Reagan Eulogizes Former U.S. Attorney General William French Smith
SAN MARINO, Calif. (AP) _ William French Smith, who was U.S. attorney general from 1981 to 1985 and a member of Ronald Reagan’s ″kitchen cabinet,″ was eulogized Friday by his old boss as a man worth listening to.
″For more than two decades, Nancy’s and my life was enriched, yes, blessed, by William French Smith,″ Reagan said. ″When he spoke he made sense, and when he spoke, I listened.″
Reagan and others eulogized Smith during a one-hour service attended by 250 people at San Marino Community Church.
Smith was 73 when he died of cancer Monday at the University of Southern California’s Kenneth Norris Jr. Cancer Hospital.
The memorial service came a day after Smith was interred during a private service at Forest Lawn Glendale, said his son-in-law, Lee Lorenzen.
Born Aug. 26, 1917, in Wilton, N.H., Smith served as a Navy officer during World War II. As a managing partner of the Los Angeles law firm of Gibson, Dunn & Crutcher, he specialized in corporate relations with labor.
As attorney general, Smith oversaw the breakup of AT&T and the deregulation of airlines.
″Bill ... believed firmly in limited government and keeping government as close to the people as possible,″ said U.S. Solicitor General Kenneth W. Starr in his eulogy.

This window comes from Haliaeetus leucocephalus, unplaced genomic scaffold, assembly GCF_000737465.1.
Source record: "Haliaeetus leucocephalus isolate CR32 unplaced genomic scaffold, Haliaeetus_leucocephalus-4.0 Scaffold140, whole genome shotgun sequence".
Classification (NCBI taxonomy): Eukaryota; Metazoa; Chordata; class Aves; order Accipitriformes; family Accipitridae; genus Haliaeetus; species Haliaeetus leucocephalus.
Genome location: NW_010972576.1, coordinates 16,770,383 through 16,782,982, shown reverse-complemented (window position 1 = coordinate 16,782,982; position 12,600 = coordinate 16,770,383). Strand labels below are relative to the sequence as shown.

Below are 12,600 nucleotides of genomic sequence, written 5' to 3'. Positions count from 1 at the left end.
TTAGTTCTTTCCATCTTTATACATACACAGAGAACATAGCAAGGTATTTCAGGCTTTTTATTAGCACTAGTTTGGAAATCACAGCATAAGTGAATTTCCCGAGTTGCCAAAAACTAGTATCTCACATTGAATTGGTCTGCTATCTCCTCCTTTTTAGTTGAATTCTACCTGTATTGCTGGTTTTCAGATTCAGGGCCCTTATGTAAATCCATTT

Starr, who served under Smith in Washington, described Smith’s interests in the ″far reaches of the Department of Justice,″ including his visits to Cambodian refugee camps in eastern Thailand and anti-drug efforts in Pakistan, Peru and Bolivia.
Reagan’s personal attorney and investment advisor, Smith was also informal chairman of the ″kitchen cabinet″ that helped usher Reagan into the California governor’s mansion and the White House.
″It was the source of the greatest comfort to have a friend from home at the Cabinet table,″ Reagan said.
″We really lost a good pal, he was the best,″ said entertainment industry producer Merv Griffin.
A eulogy also was delivered by Charles Z. Wick, former director of the U.S. Information Agency.
Also in attendance were former Attorney General Edwin Meese III, Sen. Pete Wilson, R-Calif., Eva Gabor and filmmaker Jerry Weintraub.
U.S. Attorney General Richard Thornburgh was addressing the United Nations General Assembly in New York and could not attend the service, said Starr.
Smith is survived by his wife, Jean; sons William French Smith III, Scott Cameron Smith, Gregory Hale Smith; daughter, Stephanie Smith Lorenzen; stepson G. William Vaughan Jr.; stepdaughter Merry Vaughan Dunn; and seven grandchildren.